12. 2. 1882 Calendary

12 February 1882 Celtic treasure from Lahost

Categories: Calendar

The so-called Lahošt' treasure is one of the rarest finds from the nineteenth century. In 1882 it was discovered by diggers one kilometre from Duchcov. Up to 4,000 jewels are said to have been found in the bronze cauldron, 1,600 have been confirmed.

The story of the discovery of the incredible Celtic treasure began in 1879, when the level of the mineral spring Giant began to drop dramatically. This was as a result of the disaster at the nearby Döllinger mine. As late as the mid-nineteenth century, the spring was still strong enough to power a water mill. The spring had to be deepened after the disaster at the mine.

The diggers started work in January 1881. When they reached a depth of six metres, they saw something incredible. A bronze cauldron about half a metre in diameter protruded from the gravel. The vessel was filled to the brim with jewels, bracelets, clasps and rings.

At that point, they were greenish from oxidation. But later, their value was appreciated by collectors who took the artifacts apart. Most likely, the jewels ended up there in private collections across Europe.

There are currently 573 clasps, 479 bracelets and 56 rings in our museums, most of which are owned by the Teplice Museum and Duchov Castle. Larger collections are still held by the National Museum and the Museum in Duchov. At least 105 clasps, fifty bracelets and ten rings are scattered in museums in Vienna, Berlin and London. A further 261 pieces of jewellery were found in various other museums. This was evident from the inventory sheets, which, however, were lost like most of the treasure found.

Only inaccurate accounts of the circumstances of the discovery have survived. "The number of objects recovered is nowhere recorded. We only know that most of the jewellery was in the cauldron and some of it was in the soil around it," noted Petr Budinský, an archaeologist at the Teplice Museum.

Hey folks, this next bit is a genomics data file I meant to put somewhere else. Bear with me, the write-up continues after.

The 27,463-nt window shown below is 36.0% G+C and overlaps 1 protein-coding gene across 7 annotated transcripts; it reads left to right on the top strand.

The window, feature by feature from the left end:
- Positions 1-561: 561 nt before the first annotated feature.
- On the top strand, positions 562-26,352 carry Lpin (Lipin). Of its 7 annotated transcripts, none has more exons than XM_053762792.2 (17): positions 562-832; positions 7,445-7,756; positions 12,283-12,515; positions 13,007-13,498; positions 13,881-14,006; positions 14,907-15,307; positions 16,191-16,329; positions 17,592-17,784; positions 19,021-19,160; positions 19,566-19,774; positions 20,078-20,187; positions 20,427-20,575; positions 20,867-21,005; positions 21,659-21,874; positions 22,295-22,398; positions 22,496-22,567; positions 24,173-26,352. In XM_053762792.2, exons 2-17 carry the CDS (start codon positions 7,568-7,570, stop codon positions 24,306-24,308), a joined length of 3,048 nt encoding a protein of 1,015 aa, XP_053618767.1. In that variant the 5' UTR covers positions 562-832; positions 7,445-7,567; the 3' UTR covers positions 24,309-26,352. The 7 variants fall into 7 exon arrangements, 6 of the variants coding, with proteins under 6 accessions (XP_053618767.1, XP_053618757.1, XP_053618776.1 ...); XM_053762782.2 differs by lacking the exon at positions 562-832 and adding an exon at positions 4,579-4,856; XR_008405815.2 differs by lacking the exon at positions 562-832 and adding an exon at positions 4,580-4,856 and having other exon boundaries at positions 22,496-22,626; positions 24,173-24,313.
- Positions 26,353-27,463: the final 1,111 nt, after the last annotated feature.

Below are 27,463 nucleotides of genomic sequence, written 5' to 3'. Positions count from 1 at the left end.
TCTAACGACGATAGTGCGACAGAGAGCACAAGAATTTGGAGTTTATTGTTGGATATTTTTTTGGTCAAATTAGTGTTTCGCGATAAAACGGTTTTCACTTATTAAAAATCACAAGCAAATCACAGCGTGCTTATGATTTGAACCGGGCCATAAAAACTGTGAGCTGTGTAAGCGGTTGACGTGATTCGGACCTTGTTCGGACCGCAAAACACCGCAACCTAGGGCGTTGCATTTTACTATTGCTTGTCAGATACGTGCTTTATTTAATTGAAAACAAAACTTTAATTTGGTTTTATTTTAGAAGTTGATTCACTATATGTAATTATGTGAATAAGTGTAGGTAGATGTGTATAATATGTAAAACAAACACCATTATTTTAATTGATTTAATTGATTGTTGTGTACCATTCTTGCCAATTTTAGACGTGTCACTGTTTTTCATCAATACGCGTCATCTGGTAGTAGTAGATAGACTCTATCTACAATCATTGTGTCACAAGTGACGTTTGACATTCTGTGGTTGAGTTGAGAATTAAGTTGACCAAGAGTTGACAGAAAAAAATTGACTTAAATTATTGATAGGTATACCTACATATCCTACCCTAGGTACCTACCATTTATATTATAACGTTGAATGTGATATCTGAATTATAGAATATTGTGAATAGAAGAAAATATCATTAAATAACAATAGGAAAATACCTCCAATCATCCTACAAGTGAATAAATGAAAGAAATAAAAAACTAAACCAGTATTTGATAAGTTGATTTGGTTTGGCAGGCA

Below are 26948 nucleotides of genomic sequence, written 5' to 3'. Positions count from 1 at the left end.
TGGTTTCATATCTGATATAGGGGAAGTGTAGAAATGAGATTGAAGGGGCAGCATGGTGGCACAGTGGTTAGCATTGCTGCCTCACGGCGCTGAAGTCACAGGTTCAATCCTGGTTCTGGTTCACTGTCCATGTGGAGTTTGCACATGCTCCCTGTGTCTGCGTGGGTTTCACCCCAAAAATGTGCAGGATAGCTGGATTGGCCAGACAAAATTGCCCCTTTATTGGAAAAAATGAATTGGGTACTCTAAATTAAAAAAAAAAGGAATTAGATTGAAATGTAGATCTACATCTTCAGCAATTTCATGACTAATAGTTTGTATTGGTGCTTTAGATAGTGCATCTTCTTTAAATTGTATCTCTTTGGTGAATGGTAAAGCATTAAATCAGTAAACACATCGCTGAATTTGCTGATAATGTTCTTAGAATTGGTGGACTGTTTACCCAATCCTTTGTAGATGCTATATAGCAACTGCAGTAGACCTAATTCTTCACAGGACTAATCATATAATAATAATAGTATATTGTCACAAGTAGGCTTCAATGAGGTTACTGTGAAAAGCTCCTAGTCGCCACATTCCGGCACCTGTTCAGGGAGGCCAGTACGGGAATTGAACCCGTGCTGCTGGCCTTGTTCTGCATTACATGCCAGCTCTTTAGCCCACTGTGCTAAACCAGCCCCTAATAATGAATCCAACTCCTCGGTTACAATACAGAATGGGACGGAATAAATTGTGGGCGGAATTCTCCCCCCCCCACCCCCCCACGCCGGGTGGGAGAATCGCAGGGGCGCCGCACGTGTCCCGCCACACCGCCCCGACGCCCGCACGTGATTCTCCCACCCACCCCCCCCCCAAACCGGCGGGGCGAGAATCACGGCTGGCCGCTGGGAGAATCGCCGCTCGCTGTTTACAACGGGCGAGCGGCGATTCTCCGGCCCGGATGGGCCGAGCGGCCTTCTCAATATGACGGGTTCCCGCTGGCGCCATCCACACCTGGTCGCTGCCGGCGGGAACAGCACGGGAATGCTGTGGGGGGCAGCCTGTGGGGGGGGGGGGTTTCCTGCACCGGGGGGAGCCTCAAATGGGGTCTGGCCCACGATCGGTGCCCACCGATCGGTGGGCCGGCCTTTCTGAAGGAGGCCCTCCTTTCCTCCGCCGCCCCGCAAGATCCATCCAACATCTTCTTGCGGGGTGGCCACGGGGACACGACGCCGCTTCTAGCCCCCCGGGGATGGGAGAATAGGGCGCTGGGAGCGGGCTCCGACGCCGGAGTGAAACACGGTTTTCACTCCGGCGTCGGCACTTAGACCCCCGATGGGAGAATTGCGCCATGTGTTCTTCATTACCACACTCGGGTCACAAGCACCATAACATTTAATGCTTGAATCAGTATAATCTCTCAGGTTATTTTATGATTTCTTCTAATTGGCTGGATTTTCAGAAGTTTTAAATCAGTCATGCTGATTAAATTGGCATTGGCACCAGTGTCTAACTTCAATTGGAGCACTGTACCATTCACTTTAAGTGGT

A material analysis was carried out last year by a team led by Alžběta Danielisová from the Prague Institute of Archaeology of the CAS. They found new information about the location of the treasure. The research was undertaken because they were investigating the circumstances surrounding the migration of the Celts.

"We thought about the objects that are most likely to have travelled with humans. Personal items, preferably items of clothing, come directly to mind in this context. For comparative analysis, we used for the first time ever artefacts from the famous find from the thermalspring near Duchcov, as well as jewellery from contemporary Latin burial sites," Danielis said.

The scientists found that bronze alloys, used for the production of jewellery and items of clothing, came fromcome from a number of geographically distinct sources, for example, from as far away as modern-day Switzerland. This suggests that the communities involved in the hoard came from different parts of Europe. The long-debated question of whether the Celts migrated en masse can thus finally be answered.

Sources: www.lahost.cz, https://sciencemag.cz/, www.denik.cz

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Tak to je petelice.. :-)

No jestli to fakt tahle někdo očistil měly by mu useknout ruce :-D

:-D :-D :-D ;-)

Tedy Marku, překvapuješ :-D
Nedávno jsi v diskuzi tvrdil že nález většinou nic neprokazuje a tudíž neodevzdávat a tady předkládáš vědecké poznatky :-D
Takže tady že se to dostalo do muzea je dobře?

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